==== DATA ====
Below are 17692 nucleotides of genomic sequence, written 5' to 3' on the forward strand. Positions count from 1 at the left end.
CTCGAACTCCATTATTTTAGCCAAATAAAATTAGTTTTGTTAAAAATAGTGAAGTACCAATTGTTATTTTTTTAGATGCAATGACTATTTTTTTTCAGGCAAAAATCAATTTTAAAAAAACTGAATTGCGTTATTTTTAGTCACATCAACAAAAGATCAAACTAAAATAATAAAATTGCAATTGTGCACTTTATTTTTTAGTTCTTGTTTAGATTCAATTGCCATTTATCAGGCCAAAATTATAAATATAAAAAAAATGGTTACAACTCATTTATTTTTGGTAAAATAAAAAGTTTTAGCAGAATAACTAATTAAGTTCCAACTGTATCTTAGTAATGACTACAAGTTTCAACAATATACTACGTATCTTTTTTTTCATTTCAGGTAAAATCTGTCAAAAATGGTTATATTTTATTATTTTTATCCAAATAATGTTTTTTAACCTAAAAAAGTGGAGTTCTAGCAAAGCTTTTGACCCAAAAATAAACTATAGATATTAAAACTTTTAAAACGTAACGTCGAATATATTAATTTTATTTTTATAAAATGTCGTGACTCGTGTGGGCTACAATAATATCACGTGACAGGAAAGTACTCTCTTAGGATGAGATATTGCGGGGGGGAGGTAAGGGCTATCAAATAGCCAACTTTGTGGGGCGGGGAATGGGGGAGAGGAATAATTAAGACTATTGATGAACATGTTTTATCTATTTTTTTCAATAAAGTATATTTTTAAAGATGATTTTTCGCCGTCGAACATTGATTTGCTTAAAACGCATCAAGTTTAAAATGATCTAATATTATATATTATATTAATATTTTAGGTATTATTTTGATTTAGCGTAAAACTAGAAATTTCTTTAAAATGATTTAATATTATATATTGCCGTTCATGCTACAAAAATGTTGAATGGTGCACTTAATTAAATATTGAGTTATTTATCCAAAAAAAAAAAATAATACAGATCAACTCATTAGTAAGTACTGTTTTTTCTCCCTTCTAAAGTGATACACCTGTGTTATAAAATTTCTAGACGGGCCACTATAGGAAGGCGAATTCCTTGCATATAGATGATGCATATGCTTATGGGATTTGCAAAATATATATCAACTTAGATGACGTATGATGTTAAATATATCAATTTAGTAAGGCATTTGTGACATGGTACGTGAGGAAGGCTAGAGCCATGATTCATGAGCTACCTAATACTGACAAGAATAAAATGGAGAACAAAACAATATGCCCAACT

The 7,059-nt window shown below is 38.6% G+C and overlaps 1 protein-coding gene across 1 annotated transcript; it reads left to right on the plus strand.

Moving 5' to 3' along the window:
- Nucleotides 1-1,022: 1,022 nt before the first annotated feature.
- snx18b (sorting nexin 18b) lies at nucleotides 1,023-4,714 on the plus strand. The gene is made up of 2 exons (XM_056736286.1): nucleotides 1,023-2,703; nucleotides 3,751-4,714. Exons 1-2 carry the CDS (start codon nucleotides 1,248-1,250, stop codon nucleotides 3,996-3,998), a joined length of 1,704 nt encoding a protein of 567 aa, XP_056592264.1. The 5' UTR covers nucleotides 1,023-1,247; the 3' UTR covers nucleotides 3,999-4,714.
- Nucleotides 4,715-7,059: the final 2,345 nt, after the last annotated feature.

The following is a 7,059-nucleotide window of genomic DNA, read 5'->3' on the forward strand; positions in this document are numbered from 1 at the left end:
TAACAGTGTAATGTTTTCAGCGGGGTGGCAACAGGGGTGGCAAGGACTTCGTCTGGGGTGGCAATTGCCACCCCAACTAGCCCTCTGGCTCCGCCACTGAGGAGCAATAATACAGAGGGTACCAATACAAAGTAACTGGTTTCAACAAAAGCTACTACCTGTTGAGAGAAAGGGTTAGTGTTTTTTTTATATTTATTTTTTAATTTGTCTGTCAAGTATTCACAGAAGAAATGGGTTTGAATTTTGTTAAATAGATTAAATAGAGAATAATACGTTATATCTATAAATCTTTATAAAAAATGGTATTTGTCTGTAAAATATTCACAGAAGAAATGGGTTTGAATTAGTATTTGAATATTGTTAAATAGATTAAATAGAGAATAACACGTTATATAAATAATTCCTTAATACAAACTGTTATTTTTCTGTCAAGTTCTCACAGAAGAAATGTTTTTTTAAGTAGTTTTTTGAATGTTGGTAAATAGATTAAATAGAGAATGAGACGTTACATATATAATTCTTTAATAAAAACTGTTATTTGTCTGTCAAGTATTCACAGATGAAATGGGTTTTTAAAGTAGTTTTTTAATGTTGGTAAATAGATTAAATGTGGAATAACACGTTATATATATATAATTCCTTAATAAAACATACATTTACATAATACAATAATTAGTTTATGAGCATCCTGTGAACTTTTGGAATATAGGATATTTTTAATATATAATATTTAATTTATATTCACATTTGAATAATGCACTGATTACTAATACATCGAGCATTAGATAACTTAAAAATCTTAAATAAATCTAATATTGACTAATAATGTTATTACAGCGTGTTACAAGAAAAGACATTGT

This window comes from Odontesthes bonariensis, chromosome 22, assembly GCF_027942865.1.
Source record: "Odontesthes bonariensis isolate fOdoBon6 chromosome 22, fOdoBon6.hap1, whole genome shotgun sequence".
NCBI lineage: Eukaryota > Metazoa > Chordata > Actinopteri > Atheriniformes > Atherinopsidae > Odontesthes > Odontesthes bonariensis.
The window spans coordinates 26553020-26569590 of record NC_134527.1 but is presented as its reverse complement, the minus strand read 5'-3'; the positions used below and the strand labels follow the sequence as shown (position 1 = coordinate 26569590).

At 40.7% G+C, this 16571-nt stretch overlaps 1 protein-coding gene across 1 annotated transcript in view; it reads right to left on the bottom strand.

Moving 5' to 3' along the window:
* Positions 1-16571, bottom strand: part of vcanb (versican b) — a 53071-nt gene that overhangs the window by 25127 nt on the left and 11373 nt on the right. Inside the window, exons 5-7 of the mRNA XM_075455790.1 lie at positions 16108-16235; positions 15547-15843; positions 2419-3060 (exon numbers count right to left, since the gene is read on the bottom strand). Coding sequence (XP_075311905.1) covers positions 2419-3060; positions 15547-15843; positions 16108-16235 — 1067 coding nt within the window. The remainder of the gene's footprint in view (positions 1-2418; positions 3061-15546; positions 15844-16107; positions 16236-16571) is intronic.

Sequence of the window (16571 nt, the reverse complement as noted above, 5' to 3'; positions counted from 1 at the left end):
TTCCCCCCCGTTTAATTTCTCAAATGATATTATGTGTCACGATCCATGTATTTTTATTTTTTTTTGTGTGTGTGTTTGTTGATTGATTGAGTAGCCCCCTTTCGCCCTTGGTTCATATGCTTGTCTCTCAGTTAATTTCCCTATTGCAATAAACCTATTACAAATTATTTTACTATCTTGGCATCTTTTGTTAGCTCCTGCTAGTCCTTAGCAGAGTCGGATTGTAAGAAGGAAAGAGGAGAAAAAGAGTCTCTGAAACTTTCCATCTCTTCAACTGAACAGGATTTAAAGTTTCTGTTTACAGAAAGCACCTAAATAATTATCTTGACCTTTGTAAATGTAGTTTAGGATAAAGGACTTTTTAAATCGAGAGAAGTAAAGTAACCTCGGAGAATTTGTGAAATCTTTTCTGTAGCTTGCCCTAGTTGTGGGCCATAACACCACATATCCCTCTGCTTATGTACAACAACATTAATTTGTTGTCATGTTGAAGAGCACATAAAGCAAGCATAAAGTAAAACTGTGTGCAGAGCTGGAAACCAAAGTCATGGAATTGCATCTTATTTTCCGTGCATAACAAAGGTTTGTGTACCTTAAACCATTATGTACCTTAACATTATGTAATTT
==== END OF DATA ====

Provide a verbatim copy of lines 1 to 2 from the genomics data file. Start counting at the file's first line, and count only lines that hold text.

Below are 17692 nucleotides of genomic sequence, written 5' to 3' on the forward strand. Positions count from 1 at the left end.
CTCGAACTCCATTATTTTAGCCAAATAAAATTAGTTTTGTTAAAAATAGTGAAGTACCAATTGTTATTTTTTTAGATGCAATGACTATTTTTTTTCAGGCAAAAATCAATTTTAAAAAAACTGAATTGCGTTATTTTTAGTCACATCAACAAAAGATCAAACTAAAATAATAAAATTGCAATTGTGCACTTTATTTTTTAGTTCTTGTTTAGATTCAATTGCCATTTATCAGGCCAAAATTATAAATATAAAAAAAATGGTTACAACTCATTTATTTTTGGTAAAATAAAAAGTTTTAGCAGAATAACTAATTAAGTTCCAACTGTATCTTAGTAATGACTACAAGTTTCAACAATATACTACGTATCTTTTTTTTCATTTCAGGTAAAATCTGTCAAAAATGGTTATATTTTATTATTTTTATCCAAATAATGTTTTTTAACCTAAAAAAGTGGAGTTCTAGCAAAGCTTTTGACCCAAAAATAAACTATAGATATTAAAACTTTTAAAACGTAACGTCGAATATATTAATTTTATTTTTATAAAATGTCGTGACTCGTGTGGGCTACAATAATATCACGTGACAGGAAAGTACTCTCTTAGGATGAGATATTGCGGGGGGGAGGTAAGGGCTATCAAATAGCCAACTTTGTGGGGCGGGGAATGGGGGAGAGGAATAATTAAGACTATTGATGAACATGTTTTATCTATTTTTTTCAATAAAGTATATTTTTAAAGATGATTTTTCGCCGTCGAACATTGATTTGCTTAAAACGCATCAAGTTTAAAATGATCTAATATTATATATTATATTAATATTTTAGGTATTATTTTGATTTAGCGTAAAACTAGAAATTTCTTTAAAATGATTTAATATTATATATTGCCGTTCATGCTACAAAAATGTTGAATGGTGCACTTAATTAAATATTGAGTTATTTATCCAAAAAAAAAAAATAATACAGATCAACTCATTAGTAAGTACTGTTTTTTCTCCCTTCTAAAGTGATACACCTGTGTTATAAAATTTCTAGACGGGCCACTATAGGAAGGCGAATTCCTTGCATATAGATGATGCATATGCTTATGGGATTTGCAAAATATATATCAACTTAGATGACGTATGATGTTAAATATATCAATTTAGTAAGGCATTTGTGACATGGTACGTGAGGAAGGCTAGAGCCATGATTCATGAGCTACCTAATACTGACAAGAATAAAATGGAGAACAAAACAATATGCCCAACT